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J Sex Res. 2014;51(7):765-76. doi: 10.1080/00224499.2013.792327. Epub 2013 Aug 7.

Navigating ambivalence: how heterosexual young adults make sense of desire differences.

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1
a Department of Sociology , Gender, and Social Work, University of Otago.

Abstract

The miscommunication hypothesis is the assumption that many incidents of acquaintance rape and coercive sex follow from miscommunication between men and women. This hypothesis is entrenched in popular, academic, and judicial understandings of sexual relationships. Recently some evidence has suggested that there is little miscommunication between sexual partners and that the hypothesis does not explain acquaintance rape or other forms of sexual violence. The present study used qualitative methodology in which men and women were asked to imagine themselves in a particular heterosexual dating situation and write what they think happened between the beginning (when sex was refused by one partner) and the end (when sex happened). Thematic analysis of the data found no evidence for miscommunication between partners under conditions of differences in desire. Instead, ambivalence about sexual activity was commonly described by women and men and was most often resolved to both parties' satisfaction. Coercion by men was present in a minority of narratives under conditions of clear understanding of women's refusals. The study thus provides a rich, experience-based representation of heterosexual sexual activity, with considerable potential for the development of effective education campaigns.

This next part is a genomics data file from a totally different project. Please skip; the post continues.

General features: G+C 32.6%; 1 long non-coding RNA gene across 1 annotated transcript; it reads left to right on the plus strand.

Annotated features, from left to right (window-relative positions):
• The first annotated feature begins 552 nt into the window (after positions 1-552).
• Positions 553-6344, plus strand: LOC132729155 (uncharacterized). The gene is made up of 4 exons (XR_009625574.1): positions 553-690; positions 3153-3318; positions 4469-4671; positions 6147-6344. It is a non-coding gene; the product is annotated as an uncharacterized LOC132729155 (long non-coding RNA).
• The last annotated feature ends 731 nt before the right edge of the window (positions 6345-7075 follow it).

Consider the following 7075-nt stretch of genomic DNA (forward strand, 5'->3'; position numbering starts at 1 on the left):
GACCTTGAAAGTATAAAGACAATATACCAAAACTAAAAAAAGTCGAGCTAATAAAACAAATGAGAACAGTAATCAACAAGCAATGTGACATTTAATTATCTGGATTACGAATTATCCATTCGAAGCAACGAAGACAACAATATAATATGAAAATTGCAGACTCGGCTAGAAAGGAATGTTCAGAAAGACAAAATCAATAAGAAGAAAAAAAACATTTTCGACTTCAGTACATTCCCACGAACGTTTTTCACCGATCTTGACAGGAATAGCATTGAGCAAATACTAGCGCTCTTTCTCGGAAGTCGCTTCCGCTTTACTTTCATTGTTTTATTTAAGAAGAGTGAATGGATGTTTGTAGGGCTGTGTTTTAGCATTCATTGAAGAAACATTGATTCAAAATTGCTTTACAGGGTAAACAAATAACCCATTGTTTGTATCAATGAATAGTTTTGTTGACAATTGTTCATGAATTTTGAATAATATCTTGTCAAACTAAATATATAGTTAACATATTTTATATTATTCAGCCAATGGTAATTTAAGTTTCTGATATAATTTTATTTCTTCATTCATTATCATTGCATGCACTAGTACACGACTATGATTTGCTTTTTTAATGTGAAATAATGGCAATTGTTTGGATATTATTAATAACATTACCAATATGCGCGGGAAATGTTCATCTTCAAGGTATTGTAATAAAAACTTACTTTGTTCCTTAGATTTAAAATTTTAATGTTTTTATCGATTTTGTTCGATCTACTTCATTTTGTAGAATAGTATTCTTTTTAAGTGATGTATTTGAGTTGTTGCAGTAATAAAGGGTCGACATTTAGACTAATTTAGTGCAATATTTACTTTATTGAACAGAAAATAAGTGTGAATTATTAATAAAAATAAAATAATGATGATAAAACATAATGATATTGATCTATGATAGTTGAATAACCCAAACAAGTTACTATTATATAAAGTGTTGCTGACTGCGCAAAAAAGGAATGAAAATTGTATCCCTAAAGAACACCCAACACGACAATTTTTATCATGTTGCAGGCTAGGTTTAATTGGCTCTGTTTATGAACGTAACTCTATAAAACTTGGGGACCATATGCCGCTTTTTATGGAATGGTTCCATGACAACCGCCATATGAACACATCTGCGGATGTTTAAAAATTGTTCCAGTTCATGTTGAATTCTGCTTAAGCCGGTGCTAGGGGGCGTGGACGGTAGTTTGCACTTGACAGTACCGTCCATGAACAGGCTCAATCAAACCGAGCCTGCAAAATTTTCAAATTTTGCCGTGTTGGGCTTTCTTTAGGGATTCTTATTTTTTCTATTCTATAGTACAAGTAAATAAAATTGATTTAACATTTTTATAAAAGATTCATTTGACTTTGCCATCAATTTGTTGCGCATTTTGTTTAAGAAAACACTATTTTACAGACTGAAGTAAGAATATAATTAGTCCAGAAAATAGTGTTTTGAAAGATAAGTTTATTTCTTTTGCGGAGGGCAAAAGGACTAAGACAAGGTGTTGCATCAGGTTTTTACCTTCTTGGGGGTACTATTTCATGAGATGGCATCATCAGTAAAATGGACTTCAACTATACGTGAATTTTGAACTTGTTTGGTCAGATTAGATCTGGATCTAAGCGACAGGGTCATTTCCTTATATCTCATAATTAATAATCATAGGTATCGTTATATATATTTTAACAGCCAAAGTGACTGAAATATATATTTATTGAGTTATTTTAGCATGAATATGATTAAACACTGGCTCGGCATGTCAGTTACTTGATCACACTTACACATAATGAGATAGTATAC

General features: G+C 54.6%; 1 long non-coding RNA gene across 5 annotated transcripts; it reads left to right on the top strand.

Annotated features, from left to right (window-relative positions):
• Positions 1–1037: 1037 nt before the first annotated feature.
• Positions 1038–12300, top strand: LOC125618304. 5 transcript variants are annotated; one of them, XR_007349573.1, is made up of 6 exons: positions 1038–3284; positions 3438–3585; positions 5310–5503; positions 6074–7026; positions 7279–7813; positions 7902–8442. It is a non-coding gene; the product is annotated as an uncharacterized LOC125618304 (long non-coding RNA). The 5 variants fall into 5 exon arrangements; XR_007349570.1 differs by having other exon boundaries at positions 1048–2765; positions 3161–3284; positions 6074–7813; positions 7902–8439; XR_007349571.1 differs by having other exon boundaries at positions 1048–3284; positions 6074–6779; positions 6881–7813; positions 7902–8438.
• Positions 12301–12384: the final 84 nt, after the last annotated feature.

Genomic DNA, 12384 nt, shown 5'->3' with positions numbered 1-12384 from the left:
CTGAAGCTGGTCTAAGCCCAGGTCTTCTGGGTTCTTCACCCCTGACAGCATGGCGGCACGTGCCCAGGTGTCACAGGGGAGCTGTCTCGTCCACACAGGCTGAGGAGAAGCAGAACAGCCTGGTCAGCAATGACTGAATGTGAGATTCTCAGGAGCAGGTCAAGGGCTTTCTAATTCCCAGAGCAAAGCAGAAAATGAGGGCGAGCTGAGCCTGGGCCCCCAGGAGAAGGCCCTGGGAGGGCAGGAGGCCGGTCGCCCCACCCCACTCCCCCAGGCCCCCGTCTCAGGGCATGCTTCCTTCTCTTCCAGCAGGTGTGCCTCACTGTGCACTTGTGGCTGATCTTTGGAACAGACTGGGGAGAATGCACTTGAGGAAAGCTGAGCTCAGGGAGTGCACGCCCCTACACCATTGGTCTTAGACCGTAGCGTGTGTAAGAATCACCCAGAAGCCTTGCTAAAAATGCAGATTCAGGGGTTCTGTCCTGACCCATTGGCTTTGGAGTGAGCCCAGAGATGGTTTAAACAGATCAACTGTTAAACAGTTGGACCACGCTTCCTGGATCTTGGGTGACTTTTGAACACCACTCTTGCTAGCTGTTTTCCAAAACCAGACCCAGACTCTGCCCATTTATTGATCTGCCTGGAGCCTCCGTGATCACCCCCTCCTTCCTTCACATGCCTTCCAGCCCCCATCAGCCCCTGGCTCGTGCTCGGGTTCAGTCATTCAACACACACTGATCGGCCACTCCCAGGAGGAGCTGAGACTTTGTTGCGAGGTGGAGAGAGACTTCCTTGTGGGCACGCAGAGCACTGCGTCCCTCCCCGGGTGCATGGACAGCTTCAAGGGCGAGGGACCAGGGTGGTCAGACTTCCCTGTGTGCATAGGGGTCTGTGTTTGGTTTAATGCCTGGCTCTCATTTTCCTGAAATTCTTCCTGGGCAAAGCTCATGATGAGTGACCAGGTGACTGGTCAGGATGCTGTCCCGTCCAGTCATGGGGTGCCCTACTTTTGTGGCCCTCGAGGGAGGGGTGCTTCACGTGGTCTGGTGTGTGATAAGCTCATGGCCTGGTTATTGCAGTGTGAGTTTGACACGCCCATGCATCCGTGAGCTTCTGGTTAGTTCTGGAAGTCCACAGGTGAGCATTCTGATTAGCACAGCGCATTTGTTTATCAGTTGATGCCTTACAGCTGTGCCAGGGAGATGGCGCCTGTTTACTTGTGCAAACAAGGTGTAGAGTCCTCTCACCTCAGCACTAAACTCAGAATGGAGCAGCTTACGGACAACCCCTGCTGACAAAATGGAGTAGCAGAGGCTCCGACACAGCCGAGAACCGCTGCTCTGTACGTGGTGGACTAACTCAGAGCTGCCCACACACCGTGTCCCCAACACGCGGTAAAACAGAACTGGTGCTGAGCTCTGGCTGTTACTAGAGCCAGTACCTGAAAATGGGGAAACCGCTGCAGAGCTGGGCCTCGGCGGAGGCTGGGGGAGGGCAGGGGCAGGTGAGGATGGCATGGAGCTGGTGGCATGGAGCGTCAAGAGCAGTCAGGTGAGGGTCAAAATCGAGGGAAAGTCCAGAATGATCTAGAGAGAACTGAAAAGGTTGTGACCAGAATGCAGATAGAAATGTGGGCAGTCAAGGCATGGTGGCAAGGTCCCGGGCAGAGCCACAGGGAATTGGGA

PMID:
23924244
DOI:
10.1080/00224499.2013.792327
[Indexed for MEDLINE]

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